What is Osteopathy?
Osteopathy was developed in America in the 1870’s by Dr. A.T. Still. Osteopathy is a form of manual healthcare which looks at the biomechanical structure and function of the whole body and uses hands on treatment to facilitate the body's ability to heal itself after injury.
Osteopaths are highly skilled and 5 year university trained primary health care practitioners who look to address the cause and not just treat the symptoms. The cause is often distant from the site of the pain. Osteopaths can diagnose and comprehensively treat a number of tissues in the body that may contribute to pain; the joints, muscles, tendons and ligaments are some of these.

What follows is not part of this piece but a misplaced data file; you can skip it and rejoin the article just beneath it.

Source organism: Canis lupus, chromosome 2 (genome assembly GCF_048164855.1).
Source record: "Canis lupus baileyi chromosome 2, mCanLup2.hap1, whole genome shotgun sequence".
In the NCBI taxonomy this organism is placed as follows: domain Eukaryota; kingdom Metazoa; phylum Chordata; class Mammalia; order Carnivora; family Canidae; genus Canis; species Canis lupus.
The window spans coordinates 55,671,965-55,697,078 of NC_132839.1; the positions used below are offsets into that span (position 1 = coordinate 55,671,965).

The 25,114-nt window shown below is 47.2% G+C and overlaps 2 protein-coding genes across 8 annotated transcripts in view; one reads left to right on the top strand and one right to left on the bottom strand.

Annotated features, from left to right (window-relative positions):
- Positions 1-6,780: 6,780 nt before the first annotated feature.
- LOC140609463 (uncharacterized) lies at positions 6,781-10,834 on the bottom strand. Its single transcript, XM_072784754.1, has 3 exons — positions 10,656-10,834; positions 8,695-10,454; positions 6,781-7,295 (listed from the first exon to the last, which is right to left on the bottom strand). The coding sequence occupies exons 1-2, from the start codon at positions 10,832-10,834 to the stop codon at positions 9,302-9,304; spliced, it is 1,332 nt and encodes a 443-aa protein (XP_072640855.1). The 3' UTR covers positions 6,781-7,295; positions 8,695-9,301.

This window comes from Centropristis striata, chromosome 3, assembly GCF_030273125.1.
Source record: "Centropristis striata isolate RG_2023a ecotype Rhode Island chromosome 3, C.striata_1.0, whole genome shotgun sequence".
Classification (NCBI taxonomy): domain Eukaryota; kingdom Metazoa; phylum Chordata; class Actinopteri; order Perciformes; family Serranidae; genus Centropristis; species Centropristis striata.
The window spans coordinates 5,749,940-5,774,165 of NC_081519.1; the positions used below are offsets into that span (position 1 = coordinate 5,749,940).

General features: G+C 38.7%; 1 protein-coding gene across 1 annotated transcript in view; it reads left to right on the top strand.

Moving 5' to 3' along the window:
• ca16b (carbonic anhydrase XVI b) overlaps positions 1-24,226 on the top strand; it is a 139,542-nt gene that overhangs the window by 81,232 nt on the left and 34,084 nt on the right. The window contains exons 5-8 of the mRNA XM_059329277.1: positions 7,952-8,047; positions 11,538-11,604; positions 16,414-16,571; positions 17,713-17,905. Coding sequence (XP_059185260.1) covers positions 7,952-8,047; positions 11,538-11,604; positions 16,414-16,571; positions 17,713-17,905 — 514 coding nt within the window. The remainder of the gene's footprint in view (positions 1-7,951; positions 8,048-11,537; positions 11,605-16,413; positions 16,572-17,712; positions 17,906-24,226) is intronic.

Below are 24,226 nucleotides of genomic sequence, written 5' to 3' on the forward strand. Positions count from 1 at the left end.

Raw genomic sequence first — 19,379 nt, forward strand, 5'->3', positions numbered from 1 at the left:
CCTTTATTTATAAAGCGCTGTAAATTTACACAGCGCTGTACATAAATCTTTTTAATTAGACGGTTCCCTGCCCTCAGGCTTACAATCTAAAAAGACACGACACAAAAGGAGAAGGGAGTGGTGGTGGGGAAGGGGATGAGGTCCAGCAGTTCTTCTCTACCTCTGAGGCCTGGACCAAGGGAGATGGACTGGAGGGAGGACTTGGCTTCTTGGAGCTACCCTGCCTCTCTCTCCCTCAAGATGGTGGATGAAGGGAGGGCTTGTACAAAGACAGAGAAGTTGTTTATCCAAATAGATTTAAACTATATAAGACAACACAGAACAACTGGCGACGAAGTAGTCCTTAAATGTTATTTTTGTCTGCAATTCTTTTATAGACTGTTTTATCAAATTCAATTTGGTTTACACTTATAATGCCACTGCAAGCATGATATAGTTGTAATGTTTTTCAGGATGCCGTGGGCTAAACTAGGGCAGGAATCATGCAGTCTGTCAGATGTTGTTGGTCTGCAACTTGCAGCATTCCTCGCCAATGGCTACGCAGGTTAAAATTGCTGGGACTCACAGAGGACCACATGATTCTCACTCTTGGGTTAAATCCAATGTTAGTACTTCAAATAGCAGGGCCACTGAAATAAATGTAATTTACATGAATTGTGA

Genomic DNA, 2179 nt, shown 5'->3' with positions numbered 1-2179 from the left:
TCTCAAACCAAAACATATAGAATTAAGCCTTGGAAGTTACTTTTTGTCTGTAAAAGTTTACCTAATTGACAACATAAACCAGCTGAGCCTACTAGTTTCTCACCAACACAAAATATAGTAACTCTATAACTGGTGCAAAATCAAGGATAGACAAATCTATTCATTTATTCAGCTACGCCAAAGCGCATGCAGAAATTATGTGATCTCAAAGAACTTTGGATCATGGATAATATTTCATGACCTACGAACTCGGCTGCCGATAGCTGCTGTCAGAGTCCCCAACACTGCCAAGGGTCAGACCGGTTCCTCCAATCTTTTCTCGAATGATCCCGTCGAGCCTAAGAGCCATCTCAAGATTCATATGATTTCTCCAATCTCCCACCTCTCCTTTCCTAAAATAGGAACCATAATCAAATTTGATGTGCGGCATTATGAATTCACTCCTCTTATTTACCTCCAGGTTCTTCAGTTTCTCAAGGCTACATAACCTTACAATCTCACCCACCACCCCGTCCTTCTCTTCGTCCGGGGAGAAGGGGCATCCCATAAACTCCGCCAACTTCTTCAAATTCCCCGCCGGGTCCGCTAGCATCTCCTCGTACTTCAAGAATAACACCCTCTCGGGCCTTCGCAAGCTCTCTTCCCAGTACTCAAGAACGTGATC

Osteopaths can also refer for X-rays and MRI scans.
Osteopathic treatment involves a large variety of hands on techniques such as soft tissue massage, stretching, muscle energy technique (MET), joint mobilisation, manipulation and indirect (gently applied) techniques.
Patient-specific strengthening, stretching and ergonomic advice also complements these techniques to help provide optimal recovery and prevention of re-injury. This approach can provide long lasting improvements and relief of pain.
Osteopaths have completed a five-year full time university degree (Bachelor & Masters program), complete continuing professional development and hold professional indemnity insurance to maintain registration with the Osteopathy Board of Australia (AHPRA).
Osteopathy may help with: